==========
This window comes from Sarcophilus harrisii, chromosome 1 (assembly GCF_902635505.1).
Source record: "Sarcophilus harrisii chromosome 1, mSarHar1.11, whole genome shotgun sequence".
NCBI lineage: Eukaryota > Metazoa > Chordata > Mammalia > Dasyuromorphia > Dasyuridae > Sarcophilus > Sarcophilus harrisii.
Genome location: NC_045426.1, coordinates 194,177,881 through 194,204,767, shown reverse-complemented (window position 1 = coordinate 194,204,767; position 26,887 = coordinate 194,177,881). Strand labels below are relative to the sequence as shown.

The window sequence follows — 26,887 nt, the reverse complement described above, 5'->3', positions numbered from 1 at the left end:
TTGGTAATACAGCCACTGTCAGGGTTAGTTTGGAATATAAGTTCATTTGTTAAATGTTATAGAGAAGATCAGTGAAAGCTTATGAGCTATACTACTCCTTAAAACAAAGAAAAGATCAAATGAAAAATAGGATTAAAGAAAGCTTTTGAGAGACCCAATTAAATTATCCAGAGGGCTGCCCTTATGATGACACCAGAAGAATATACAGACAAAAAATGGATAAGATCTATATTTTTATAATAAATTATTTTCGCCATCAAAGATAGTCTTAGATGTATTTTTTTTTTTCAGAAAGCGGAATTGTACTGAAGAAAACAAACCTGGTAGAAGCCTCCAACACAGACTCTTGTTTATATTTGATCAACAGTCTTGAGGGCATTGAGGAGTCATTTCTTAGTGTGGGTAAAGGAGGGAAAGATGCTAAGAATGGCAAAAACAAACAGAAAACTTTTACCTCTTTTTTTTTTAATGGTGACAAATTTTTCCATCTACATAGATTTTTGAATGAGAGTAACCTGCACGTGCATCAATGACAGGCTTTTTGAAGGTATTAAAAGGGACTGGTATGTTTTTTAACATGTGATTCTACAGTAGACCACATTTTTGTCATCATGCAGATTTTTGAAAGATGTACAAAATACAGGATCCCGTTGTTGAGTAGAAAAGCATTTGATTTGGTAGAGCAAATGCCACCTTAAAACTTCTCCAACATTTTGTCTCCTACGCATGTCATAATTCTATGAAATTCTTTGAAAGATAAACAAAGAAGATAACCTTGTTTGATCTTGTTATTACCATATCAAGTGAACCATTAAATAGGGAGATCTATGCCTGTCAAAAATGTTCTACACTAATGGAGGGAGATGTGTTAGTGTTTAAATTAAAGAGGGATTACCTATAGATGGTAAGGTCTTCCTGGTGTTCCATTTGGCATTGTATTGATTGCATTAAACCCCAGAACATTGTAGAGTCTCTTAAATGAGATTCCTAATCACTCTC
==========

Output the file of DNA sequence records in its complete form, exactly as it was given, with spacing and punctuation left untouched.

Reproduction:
This window comes from Sarcophilus harrisii, chromosome 1 (assembly GCF_902635505.1).
Source record: "Sarcophilus harrisii chromosome 1, mSarHar1.11, whole genome shotgun sequence".
NCBI lineage: Eukaryota > Metazoa > Chordata > Mammalia > Dasyuromorphia > Dasyuridae > Sarcophilus > Sarcophilus harrisii.
Genome location: NC_045426.1, coordinates 194,177,881 through 194,204,767, shown reverse-complemented (window position 1 = coordinate 194,204,767; position 26,887 = coordinate 194,177,881). Strand labels below are relative to the sequence as shown.

The window sequence follows — 26,887 nt, the reverse complement described above, 5'->3', positions numbered from 1 at the left end:
TTGGTAATACAGCCACTGTCAGGGTTAGTTTGGAATATAAGTTCATTTGTTAAATGTTATAGAGAAGATCAGTGAAAGCTTATGAGCTATACTACTCCTTAAAACAAAGAAAAGATCAAATGAAAAATAGGATTAAAGAAAGCTTTTGAGAGACCCAATTAAATTATCCAGAGGGCTGCCCTTATGATGACACCAGAAGAATATACAGACAAAAAATGGATAAGATCTATATTTTTATAATAAATTATTTTCGCCATCAAAGATAGTCTTAGATGTATTTTTTTTTTTCAGAAAGCGGAATTGTACTGAAGAAAACAAACCTGGTAGAAGCCTCCAACACAGACTCTTGTTTATATTTGATCAACAGTCTTGAGGGCATTGAGGAGTCATTTCTTAGTGTGGGTAAAGGAGGGAAAGATGCTAAGAATGGCAAAAACAAACAGAAAACTTTTACCTCTTTTTTTTTTAATGGTGACAAATTTTTCCATCTACATAGATTTTTGAATGAGAGTAACCTGCACGTGCATCAATGACAGGCTTTTTGAAGGTATTAAAAGGGACTGGTATGTTTTTTAACATGTGATTCTACAGTAGACCACATTTTTGTCATCATGCAGATTTTTGAAAGATGTACAAAATACAGGATCCCGTTGTTGAGTAGAAAAGCATTTGATTTGGTAGAGCAAATGCCACCTTAAAACTTCTCCAACATTTTGTCTCCTACGCATGTCATAATTCTATGAAATTCTTTGAAAGATAAACAAAGAAGATAACCTTGTTTGATCTTGTTATTACCATATCAAGTGAACCATTAAATAGGGAGATCTATGCCTGTCAAAAATGTTCTACACTAATGGAGGGAGATGTGTTAGTGTTTAAATTAAAGAGGGATTACCTATAGATGGTAAGGTCTTCCTGGTGTTCCATTTGGCATTGTATTGATTGCATTAAACCCCAGAACATTGTAGAGTCTCTTAAATGAGATTCCTAATCACTCTC